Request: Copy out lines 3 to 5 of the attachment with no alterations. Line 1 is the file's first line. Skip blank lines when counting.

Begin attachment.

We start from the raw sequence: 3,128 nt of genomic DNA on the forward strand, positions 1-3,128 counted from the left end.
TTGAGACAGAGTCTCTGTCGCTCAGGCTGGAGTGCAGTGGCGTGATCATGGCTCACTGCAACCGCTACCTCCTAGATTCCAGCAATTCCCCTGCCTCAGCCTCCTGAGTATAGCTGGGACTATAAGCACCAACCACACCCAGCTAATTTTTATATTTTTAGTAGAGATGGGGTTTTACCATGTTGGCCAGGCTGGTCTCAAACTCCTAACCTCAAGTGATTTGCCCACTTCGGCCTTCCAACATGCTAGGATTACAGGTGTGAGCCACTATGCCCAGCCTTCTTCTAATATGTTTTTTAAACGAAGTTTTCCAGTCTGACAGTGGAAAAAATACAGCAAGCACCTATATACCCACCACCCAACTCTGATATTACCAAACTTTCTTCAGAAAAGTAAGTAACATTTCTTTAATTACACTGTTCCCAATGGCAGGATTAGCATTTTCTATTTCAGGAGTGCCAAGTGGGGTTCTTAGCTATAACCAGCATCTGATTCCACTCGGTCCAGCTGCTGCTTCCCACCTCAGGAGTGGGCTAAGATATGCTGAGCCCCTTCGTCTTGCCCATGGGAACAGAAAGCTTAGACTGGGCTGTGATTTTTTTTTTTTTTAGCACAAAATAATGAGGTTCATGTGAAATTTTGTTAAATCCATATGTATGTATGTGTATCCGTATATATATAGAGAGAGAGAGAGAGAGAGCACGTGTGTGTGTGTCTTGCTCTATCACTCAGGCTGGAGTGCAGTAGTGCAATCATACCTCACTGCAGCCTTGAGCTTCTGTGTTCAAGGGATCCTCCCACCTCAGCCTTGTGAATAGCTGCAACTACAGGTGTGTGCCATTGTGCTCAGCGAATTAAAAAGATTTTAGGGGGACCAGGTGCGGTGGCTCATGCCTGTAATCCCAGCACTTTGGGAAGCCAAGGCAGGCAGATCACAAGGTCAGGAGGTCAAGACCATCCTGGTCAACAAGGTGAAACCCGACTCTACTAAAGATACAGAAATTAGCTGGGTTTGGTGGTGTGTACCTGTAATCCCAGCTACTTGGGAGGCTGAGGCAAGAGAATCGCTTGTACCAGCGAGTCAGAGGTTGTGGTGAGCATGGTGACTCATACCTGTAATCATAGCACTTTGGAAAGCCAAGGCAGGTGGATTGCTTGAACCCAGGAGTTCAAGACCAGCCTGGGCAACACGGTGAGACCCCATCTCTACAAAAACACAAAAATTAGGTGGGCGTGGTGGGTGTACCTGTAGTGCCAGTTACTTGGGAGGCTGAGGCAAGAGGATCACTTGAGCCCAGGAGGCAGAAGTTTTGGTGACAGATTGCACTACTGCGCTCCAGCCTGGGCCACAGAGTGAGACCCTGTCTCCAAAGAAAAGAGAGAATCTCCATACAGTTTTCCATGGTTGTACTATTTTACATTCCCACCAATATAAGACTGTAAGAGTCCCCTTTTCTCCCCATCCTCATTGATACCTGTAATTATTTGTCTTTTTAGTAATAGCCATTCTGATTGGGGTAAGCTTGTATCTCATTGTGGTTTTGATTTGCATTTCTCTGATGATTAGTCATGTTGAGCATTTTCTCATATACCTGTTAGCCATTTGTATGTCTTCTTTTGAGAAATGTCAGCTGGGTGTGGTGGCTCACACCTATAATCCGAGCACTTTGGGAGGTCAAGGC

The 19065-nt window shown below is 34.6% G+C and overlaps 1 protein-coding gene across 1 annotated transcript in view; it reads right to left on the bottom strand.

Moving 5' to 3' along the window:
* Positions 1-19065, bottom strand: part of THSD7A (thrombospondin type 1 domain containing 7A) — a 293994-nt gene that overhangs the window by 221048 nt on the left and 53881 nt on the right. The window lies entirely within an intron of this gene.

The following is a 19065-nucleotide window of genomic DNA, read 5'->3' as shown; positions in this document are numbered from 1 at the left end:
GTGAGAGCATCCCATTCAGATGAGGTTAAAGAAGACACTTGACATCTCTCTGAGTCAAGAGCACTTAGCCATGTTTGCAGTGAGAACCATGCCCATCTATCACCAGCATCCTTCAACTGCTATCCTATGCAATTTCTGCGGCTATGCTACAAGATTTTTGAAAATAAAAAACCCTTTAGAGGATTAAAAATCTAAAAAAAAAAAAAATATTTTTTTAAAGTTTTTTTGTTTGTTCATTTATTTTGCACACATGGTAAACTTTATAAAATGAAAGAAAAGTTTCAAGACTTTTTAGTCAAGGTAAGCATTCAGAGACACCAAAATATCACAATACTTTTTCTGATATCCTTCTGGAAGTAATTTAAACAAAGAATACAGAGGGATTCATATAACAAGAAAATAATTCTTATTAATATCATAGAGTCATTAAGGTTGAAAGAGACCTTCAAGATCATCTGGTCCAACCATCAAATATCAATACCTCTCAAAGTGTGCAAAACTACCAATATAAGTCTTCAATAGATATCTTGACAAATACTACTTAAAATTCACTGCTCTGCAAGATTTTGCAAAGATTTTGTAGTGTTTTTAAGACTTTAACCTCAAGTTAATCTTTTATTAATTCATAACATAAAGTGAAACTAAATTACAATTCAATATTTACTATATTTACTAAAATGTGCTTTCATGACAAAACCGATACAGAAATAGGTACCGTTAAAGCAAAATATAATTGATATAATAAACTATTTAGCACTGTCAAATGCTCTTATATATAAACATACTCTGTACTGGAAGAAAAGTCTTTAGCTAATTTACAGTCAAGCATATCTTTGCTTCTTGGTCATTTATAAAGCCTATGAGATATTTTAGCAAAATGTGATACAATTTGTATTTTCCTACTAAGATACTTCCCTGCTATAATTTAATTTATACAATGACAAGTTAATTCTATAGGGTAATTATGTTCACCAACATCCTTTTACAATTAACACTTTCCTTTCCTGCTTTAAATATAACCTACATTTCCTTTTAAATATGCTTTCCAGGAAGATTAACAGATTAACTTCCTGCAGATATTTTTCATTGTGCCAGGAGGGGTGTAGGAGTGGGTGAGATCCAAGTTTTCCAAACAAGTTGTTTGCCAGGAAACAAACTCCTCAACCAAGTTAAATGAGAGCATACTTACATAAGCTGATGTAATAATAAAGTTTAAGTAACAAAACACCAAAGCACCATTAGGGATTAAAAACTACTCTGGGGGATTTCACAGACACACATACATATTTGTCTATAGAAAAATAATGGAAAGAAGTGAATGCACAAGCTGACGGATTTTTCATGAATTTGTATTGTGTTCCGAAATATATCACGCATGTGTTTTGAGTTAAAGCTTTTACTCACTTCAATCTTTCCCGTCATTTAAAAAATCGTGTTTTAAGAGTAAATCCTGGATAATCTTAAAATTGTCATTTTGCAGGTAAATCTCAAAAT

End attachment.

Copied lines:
The 19065-nt window shown below is 34.6% G+C and overlaps 1 protein-coding gene across 1 annotated transcript in view; it reads right to left on the bottom strand.

Moving 5' to 3' along the window:
* Positions 1-19065, bottom strand: part of THSD7A (thrombospondin type 1 domain containing 7A) — a 293994-nt gene that overhangs the window by 221048 nt on the left and 53881 nt on the right. The window lies entirely within an intron of this gene.